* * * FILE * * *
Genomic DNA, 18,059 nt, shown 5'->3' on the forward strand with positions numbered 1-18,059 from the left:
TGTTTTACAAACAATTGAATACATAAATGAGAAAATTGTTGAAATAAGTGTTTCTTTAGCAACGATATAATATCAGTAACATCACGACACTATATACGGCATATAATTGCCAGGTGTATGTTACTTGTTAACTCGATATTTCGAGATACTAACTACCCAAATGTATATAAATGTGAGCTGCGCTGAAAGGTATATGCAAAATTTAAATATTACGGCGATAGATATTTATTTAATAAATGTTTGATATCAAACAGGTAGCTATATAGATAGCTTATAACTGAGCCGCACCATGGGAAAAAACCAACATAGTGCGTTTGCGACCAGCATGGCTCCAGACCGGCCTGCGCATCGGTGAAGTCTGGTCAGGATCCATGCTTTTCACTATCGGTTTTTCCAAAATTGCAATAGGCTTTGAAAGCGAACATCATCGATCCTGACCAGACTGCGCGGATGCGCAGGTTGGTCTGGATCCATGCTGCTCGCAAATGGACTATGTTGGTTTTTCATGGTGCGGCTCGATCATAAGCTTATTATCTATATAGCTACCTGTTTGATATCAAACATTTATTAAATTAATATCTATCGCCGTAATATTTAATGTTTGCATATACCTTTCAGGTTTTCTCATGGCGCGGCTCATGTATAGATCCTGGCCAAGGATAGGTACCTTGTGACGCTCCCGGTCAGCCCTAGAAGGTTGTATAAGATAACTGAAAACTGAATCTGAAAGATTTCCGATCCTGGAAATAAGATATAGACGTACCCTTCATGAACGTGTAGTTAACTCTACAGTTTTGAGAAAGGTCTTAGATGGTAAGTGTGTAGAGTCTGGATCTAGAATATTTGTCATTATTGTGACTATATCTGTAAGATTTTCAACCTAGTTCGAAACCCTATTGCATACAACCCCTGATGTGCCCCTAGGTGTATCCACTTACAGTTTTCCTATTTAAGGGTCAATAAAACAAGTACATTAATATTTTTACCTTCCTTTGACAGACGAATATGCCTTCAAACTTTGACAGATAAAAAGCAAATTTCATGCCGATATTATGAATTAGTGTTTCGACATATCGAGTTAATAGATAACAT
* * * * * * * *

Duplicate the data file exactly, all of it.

Genomic DNA, 18,059 nt, shown 5'->3' on the forward strand with positions numbered 1-18,059 from the left:
TGTTTTACAAACAATTGAATACATAAATGAGAAAATTGTTGAAATAAGTGTTTCTTTAGCAACGATATAATATCAGTAACATCACGACACTATATACGGCATATAATTGCCAGGTGTATGTTACTTGTTAACTCGATATTTCGAGATACTAACTACCCAAATGTATATAAATGTGAGCTGCGCTGAAAGGTATATGCAAAATTTAAATATTACGGCGATAGATATTTATTTAATAAATGTTTGATATCAAACAGGTAGCTATATAGATAGCTTATAACTGAGCCGCACCATGGGAAAAAACCAACATAGTGCGTTTGCGACCAGCATGGCTCCAGACCGGCCTGCGCATCGGTGAAGTCTGGTCAGGATCCATGCTTTTCACTATCGGTTTTTCCAAAATTGCAATAGGCTTTGAAAGCGAACATCATCGATCCTGACCAGACTGCGCGGATGCGCAGGTTGGTCTGGATCCATGCTGCTCGCAAATGGACTATGTTGGTTTTTCATGGTGCGGCTCGATCATAAGCTTATTATCTATATAGCTACCTGTTTGATATCAAACATTTATTAAATTAATATCTATCGCCGTAATATTTAATGTTTGCATATACCTTTCAGGTTTTCTCATGGCGCGGCTCATGTATAGATCCTGGCCAAGGATAGGTACCTTGTGACGCTCCCGGTCAGCCCTAGAAGGTTGTATAAGATAACTGAAAACTGAATCTGAAAGATTTCCGATCCTGGAAATAAGATATAGACGTACCCTTCATGAACGTGTAGTTAACTCTACAGTTTTGAGAAAGGTCTTAGATGGTAAGTGTGTAGAGTCTGGATCTAGAATATTTGTCATTATTGTGACTATATCTGTAAGATTTTCAACCTAGTTCGAAACCCTATTGCATACAACCCCTGATGTGCCCCTAGGTGTATCCACTTACAGTTTTCCTATTTAAGGGTCAATAAAACAAGTACATTAATATTTTTACCTTCCTTTGACAGACGAATATGCCTTCAAACTTTGACAGATAAAAAGCAAATTTCATGCCGATATTATGAATTAGTGTTTCGACATATCGAGTTAATAGATAACAT